I WAS IN LOVE with museums before I even visited one. My parents had a small, battered brown suitcase filled with art postcards from London, Paris, and all across Belgium, where they lived for five years after World War II. They never spoke much about surviving the Holocaust, and the hundreds of postcards filled that silence for me. Europe was art back then, not death and destruction, and I communed with those images as intently as someone deep in prayer. Sitting on the linoleum-covered floor in front of them, I could have been one of those guys in a science fiction movie opening a mysterious box whose unseen contents give off an unearthly and mesmerizing glow.
My Washington Heights bedroom had an unobstructed view of the George Washington Bridge. Watching its lights come on at dusk was one of my quiet joys, as soothing as poring over these photos of statues and paintings.
But nothing prepared me for the revelations on my first visit to the Metropolitan Museum of Art. As a fan of ancient Greek history and Greek myths in elementary school, I was immediately drawn to the galleries of Greek and Roman statues. I already sensed I was different from my classmates. I was electrified by the bold nudity on one pedestal after another, bathed in tender natural light from above, or so it seemed, and lit up more by their own perfection.
With my parents off in some other gallery, I wandered and stared and studied—and who could accuse me of anything unwholesome or dangerous? I felt safe there, sheltered, wordlessly embraced.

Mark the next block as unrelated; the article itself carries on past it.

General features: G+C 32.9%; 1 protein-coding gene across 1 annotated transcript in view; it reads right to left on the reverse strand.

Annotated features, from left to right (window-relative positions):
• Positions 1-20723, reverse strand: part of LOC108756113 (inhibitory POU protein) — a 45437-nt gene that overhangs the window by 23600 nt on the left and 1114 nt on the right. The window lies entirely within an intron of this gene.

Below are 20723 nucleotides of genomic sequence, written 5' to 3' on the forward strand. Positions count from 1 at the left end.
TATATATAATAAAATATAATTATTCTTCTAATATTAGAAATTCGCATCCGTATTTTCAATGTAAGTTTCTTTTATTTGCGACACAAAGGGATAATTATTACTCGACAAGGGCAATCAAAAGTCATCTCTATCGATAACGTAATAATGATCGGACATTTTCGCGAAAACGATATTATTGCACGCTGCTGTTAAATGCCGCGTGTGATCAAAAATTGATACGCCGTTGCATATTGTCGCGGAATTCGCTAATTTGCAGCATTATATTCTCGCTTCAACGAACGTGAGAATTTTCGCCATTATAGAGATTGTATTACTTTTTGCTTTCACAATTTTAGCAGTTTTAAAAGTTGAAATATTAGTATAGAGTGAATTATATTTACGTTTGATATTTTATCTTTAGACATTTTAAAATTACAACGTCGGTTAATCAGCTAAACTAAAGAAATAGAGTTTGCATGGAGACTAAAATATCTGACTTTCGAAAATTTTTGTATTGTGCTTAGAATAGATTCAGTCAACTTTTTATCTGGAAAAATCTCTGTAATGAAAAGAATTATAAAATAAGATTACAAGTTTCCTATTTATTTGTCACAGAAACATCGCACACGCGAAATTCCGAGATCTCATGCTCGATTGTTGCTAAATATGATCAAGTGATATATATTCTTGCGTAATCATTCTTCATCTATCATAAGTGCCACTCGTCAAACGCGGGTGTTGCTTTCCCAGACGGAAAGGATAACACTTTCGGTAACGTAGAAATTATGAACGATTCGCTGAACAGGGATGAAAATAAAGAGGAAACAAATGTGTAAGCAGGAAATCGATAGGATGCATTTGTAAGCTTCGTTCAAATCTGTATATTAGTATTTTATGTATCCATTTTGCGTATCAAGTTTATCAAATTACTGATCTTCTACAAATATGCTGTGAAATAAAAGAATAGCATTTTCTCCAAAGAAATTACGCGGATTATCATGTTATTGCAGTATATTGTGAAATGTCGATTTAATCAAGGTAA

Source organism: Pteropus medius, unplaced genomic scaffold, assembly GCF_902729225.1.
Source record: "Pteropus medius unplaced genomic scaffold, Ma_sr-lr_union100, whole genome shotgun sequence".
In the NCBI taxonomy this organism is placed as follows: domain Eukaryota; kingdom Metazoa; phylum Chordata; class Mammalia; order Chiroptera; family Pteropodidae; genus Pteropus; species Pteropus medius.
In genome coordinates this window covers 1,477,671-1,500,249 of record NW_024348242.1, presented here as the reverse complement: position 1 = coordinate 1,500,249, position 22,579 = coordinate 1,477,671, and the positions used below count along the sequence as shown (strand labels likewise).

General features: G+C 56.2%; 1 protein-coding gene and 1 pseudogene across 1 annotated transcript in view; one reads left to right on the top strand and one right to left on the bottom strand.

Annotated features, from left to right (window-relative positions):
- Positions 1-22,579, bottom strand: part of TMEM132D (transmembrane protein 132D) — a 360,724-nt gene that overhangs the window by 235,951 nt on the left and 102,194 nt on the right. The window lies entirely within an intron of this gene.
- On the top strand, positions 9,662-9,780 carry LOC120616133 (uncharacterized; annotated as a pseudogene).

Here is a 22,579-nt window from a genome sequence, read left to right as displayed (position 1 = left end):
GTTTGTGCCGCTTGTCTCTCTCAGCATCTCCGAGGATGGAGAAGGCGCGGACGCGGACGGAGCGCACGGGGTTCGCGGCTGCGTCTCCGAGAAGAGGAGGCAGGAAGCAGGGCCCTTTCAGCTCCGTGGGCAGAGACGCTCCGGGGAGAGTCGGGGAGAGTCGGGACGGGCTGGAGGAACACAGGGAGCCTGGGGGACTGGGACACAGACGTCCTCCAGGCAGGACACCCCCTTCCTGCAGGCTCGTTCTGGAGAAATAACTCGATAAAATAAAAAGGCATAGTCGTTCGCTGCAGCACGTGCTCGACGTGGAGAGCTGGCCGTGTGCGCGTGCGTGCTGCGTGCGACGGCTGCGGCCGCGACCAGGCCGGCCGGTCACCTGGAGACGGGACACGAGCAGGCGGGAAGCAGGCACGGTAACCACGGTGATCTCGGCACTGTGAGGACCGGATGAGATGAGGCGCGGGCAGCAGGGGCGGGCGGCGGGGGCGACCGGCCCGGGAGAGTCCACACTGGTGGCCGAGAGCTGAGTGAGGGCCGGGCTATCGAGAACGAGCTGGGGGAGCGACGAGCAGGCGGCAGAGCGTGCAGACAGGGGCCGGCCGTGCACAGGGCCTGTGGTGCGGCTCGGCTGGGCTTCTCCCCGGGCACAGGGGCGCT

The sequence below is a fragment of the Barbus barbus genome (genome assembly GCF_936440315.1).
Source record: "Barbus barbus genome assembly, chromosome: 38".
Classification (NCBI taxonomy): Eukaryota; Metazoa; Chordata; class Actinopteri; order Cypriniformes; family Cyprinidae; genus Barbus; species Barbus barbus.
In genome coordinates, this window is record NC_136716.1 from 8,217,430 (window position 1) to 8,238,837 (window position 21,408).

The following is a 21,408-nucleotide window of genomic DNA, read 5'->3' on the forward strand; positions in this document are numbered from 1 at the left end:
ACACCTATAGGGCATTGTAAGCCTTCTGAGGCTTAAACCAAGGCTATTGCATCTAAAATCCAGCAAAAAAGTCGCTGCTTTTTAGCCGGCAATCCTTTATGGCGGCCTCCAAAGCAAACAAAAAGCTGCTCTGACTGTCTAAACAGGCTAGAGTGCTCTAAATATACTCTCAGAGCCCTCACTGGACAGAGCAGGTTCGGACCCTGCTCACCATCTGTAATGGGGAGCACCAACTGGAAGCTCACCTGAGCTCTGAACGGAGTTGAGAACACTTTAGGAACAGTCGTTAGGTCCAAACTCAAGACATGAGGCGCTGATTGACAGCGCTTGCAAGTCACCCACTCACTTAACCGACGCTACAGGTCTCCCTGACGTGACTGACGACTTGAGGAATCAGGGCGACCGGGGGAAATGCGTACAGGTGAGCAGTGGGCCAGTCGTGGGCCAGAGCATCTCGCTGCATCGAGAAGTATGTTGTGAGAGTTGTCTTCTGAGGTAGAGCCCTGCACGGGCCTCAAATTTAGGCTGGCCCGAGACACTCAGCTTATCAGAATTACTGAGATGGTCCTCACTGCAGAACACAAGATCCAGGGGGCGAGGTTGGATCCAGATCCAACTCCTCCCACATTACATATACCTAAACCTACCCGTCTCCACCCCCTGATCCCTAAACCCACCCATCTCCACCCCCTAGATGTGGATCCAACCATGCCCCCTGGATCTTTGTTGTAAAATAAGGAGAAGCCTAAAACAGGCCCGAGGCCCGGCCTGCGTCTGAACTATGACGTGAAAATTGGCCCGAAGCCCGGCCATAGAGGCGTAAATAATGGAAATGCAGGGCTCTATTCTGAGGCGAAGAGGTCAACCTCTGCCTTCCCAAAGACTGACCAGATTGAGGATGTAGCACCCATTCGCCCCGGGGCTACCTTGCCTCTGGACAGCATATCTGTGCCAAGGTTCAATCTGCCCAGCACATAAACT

It was a much later piece, though, that changed my life: Canova’s Perseus. At the time, this statue loomed on a landing at the top of a mammoth staircase, its placement making the space around it feel like an altar.
I was shy then, bookish, easily bullied, and living in the shadow of an older brother who seemed to get all the attention I craved. I relished the Perseus, would have gulped it down if it were a drink. Easily three times my size, Perseus was graceful, cool, triumphant as he held Medusa’s grotesque head away from himself. His strength, his beauty, and yes, his perfect nude body, filled me with longing not just to be him, but to create something, anything.
I returned to him on each visit, engrossed, inspired, and many years later wrote a story in which he figures as an icon of gay desire.
Every statue from the ancient world that I’ve encountered since that day reminds me of the discovery of such unparalleled beauty and the nascent discoveries of self that waited for me in my teens.
I’ve even felt Perseus’ power at Tate Modern, wandering through an exhibition of Brancusi statues which couldn’t have been more unlike Canova’s work, but their beauty triggered vivid memories of his. It made me cry, which alarmed the nearest guard. I muttered something about being overwhelmed and wandered off.
Born and raised in New York City, Lev Raphael received his MFA in Creative Writing and English from the University of Massachusetts at Amherst. His first book Dancing on Tisha B’Av won a Lambda Literary Award and he’s authored 26 other books in genres from memoir to mystery. His fiction has been widely anthologized in the U.S. and Britain. He has been invited to teach creative writing and American Studies at Leipzig University in 2023. Learn more about him at writewithoutborders.com and levraphael.com.
Going off to google Canova’s Perseus.